Had I seen that it was in the “Ethicist” column, I would have skipped over the announcement in The New York Times Magazine; the ethical issues raised in that column are typically less interesting than the ones raised in “Dear Abby,” or, for that matter, in “Savage Love.” But the headline had already caught my eye: “Defending your dinner.” The columnist claimed that while it was easy to find ethical arguments against eating meat, it was difficult to find ethical arguments in favor of eating meat. And so the columnist was soliciting such arguments from the readers.
From my perspective, there is an obvious argument stating why it is ethical to eat meat — or at least, why it is just as ethical to eat meat as it is to eat any organism. So I quickly wrote up a brief outline of that argument and sent it off, where it will no doubt be lost among the deluge of such arguments submitted by other overzealous readers of The New York Times Magazine. Rather than waste my efforts, I figured I’d share my argument with you here on this blog:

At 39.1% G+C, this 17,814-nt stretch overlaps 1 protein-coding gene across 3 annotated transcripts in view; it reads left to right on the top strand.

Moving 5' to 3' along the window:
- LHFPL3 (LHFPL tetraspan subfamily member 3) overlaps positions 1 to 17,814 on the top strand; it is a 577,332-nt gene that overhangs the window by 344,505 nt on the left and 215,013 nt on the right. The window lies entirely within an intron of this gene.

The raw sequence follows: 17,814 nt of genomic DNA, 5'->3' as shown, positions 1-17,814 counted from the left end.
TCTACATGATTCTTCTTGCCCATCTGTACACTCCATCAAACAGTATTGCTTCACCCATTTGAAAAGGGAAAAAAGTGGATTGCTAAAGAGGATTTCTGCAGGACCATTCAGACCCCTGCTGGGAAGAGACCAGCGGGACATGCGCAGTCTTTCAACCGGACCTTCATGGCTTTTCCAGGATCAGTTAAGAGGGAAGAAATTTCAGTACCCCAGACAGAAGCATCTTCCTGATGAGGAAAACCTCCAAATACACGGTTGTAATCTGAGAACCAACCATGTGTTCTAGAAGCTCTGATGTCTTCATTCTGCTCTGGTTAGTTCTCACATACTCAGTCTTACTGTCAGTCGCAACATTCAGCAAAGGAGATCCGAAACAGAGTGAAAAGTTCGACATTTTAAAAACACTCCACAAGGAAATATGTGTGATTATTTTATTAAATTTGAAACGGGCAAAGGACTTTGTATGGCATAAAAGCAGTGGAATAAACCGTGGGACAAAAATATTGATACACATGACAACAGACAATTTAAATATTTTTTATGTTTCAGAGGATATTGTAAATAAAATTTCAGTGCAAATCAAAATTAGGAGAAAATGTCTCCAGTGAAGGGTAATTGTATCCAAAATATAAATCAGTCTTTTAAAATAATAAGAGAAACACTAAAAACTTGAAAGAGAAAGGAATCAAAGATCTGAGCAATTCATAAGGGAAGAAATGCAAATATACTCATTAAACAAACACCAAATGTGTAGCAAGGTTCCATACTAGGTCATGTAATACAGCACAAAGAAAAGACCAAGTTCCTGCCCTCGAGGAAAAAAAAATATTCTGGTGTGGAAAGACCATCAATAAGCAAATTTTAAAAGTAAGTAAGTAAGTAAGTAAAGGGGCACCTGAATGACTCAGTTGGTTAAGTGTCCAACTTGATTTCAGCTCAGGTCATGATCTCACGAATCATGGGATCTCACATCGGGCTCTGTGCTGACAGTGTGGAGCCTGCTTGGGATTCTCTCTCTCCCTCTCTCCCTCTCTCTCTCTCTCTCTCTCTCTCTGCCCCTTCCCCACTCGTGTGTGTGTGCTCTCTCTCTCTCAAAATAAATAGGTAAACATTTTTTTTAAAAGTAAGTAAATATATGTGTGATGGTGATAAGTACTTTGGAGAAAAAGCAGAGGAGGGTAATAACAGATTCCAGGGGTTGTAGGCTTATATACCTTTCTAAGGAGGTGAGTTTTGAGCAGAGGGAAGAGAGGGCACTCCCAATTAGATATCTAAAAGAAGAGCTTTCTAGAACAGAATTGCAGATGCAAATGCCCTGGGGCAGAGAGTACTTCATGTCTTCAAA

If we say we’re not going to kill animals to eat, we have to look at where we draw the line in our killing. If there’s an aphid on your broccoli and you eat it by mistake, is that OK? Most Americans would say that’s OK, but some Jains would say no. And if it’s not OK to raise animals to eat, is it OK to kill an animal that’s eating your garden? Henry Thoreau, a committed vegetarian, killed the woodchuck who ate his beans, then felt bad about it afterwards. Modern agriculture kills animals through habitat destruction, monoculture, release of pesticides and fertilizer into the ecosystem, etc., all of which kills animals — is it OK to kill those animals in order that we have vegetables to eat? In other words, should today’s vegetarians, like Henry Thoreau, feel bad that the agriculture they depend upon kills animals? Continue reading “Another approach to the ethics of eating”